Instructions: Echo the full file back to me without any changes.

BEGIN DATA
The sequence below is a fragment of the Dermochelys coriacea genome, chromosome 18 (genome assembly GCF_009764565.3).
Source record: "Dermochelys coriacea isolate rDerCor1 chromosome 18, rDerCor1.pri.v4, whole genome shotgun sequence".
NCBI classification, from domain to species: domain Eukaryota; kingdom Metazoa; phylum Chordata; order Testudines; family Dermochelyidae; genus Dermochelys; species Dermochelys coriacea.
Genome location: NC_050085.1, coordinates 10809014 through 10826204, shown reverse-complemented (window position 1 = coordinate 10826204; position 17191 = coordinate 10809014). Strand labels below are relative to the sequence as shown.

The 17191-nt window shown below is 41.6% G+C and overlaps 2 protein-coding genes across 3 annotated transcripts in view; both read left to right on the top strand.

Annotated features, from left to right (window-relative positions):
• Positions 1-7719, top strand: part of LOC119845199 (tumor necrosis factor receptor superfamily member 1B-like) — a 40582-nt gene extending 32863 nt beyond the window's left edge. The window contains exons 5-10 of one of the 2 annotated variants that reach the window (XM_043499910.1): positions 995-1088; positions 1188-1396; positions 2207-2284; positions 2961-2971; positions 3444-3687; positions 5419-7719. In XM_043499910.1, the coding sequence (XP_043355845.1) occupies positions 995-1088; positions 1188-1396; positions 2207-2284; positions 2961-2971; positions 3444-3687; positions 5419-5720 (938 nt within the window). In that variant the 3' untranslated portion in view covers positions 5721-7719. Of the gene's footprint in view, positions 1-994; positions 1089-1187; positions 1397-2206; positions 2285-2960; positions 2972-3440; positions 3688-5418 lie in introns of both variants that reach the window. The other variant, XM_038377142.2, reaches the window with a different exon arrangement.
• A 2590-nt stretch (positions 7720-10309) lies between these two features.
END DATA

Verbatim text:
The sequence below is a fragment of the Dermochelys coriacea genome, chromosome 18 (genome assembly GCF_009764565.3).
Source record: "Dermochelys coriacea isolate rDerCor1 chromosome 18, rDerCor1.pri.v4, whole genome shotgun sequence".
NCBI classification, from domain to species: domain Eukaryota; kingdom Metazoa; phylum Chordata; order Testudines; family Dermochelyidae; genus Dermochelys; species Dermochelys coriacea.
Genome location: NC_050085.1, coordinates 10809014 through 10826204, shown reverse-complemented (window position 1 = coordinate 10826204; position 17191 = coordinate 10809014). Strand labels below are relative to the sequence as shown.

The 17191-nt window shown below is 41.6% G+C and overlaps 2 protein-coding genes across 3 annotated transcripts in view; both read left to right on the top strand.

Annotated features, from left to right (window-relative positions):
• Positions 1-7719, top strand: part of LOC119845199 (tumor necrosis factor receptor superfamily member 1B-like) — a 40582-nt gene extending 32863 nt beyond the window's left edge. The window contains exons 5-10 of one of the 2 annotated variants that reach the window (XM_043499910.1): positions 995-1088; positions 1188-1396; positions 2207-2284; positions 2961-2971; positions 3444-3687; positions 5419-7719. In XM_043499910.1, the coding sequence (XP_043355845.1) occupies positions 995-1088; positions 1188-1396; positions 2207-2284; positions 2961-2971; positions 3444-3687; positions 5419-5720 (938 nt within the window). In that variant the 3' untranslated portion in view covers positions 5721-7719. Of the gene's footprint in view, positions 1-994; positions 1089-1187; positions 1397-2206; positions 2285-2960; positions 2972-3440; positions 3688-5418 lie in introns of both variants that reach the window. The other variant, XM_038377142.2, reaches the window with a different exon arrangement.
• A 2590-nt stretch (positions 7720-10309) lies between these two features.